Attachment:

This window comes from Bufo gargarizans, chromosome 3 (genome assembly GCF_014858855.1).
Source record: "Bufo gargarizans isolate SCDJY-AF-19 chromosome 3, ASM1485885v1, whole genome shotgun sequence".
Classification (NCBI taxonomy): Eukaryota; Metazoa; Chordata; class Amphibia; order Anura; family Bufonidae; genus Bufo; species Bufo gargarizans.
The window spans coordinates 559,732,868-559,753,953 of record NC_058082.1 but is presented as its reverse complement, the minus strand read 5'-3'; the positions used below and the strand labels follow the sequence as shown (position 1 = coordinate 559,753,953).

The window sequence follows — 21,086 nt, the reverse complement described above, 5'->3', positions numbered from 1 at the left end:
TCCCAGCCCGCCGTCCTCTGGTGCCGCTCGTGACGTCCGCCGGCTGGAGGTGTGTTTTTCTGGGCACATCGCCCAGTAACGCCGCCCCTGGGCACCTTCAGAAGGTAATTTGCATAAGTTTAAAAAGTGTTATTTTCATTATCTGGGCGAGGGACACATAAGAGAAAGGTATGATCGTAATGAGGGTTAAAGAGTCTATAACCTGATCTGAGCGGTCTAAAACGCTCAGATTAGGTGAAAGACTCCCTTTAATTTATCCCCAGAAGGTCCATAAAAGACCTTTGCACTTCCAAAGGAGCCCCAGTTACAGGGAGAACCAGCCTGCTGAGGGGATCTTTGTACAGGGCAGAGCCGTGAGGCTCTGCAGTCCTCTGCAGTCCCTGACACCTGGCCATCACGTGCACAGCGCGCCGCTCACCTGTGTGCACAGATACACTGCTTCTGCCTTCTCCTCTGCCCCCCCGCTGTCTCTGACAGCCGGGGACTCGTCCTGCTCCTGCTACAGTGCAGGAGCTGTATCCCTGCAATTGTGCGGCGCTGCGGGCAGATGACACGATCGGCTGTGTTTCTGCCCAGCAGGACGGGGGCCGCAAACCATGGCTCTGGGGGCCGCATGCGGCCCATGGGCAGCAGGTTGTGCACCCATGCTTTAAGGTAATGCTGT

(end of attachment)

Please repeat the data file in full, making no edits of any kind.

This window comes from Bufo gargarizans, chromosome 3 (genome assembly GCF_014858855.1).
Source record: "Bufo gargarizans isolate SCDJY-AF-19 chromosome 3, ASM1485885v1, whole genome shotgun sequence".
Classification (NCBI taxonomy): Eukaryota; Metazoa; Chordata; class Amphibia; order Anura; family Bufonidae; genus Bufo; species Bufo gargarizans.
The window spans coordinates 559,732,868-559,753,953 of record NC_058082.1 but is presented as its reverse complement, the minus strand read 5'-3'; the positions used below and the strand labels follow the sequence as shown (position 1 = coordinate 559,753,953).

The window sequence follows — 21,086 nt, the reverse complement described above, 5'->3', positions numbered from 1 at the left end:
TCCCAGCCCGCCGTCCTCTGGTGCCGCTCGTGACGTCCGCCGGCTGGAGGTGTGTTTTTCTGGGCACATCGCCCAGTAACGCCGCCCCTGGGCACCTTCAGAAGGTAATTTGCATAAGTTTAAAAAGTGTTATTTTCATTATCTGGGCGAGGGACACATAAGAGAAAGGTATGATCGTAATGAGGGTTAAAGAGTCTATAACCTGATCTGAGCGGTCTAAAACGCTCAGATTAGGTGAAAGACTCCCTTTAATTTATCCCCAGAAGGTCCATAAAAGACCTTTGCACTTCCAAAGGAGCCCCAGTTACAGGGAGAACCAGCCTGCTGAGGGGATCTTTGTACAGGGCAGAGCCGTGAGGCTCTGCAGTCCTCTGCAGTCCCTGACACCTGGCCATCACGTGCACAGCGCGCCGCTCACCTGTGTGCACAGATACACTGCTTCTGCCTTCTCCTCTGCCCCCCCGCTGTCTCTGACAGCCGGGGACTCGTCCTGCTCCTGCTACAGTGCAGGAGCTGTATCCCTGCAATTGTGCGGCGCTGCGGGCAGATGACACGATCGGCTGTGTTTCTGCCCAGCAGGACGGGGGCCGCAAACCATGGCTCTGGGGGCCGCATGCGGCCCATGGGCAGCAGGTTGTGCACCCATGCTTTAAGGTAATGCTGT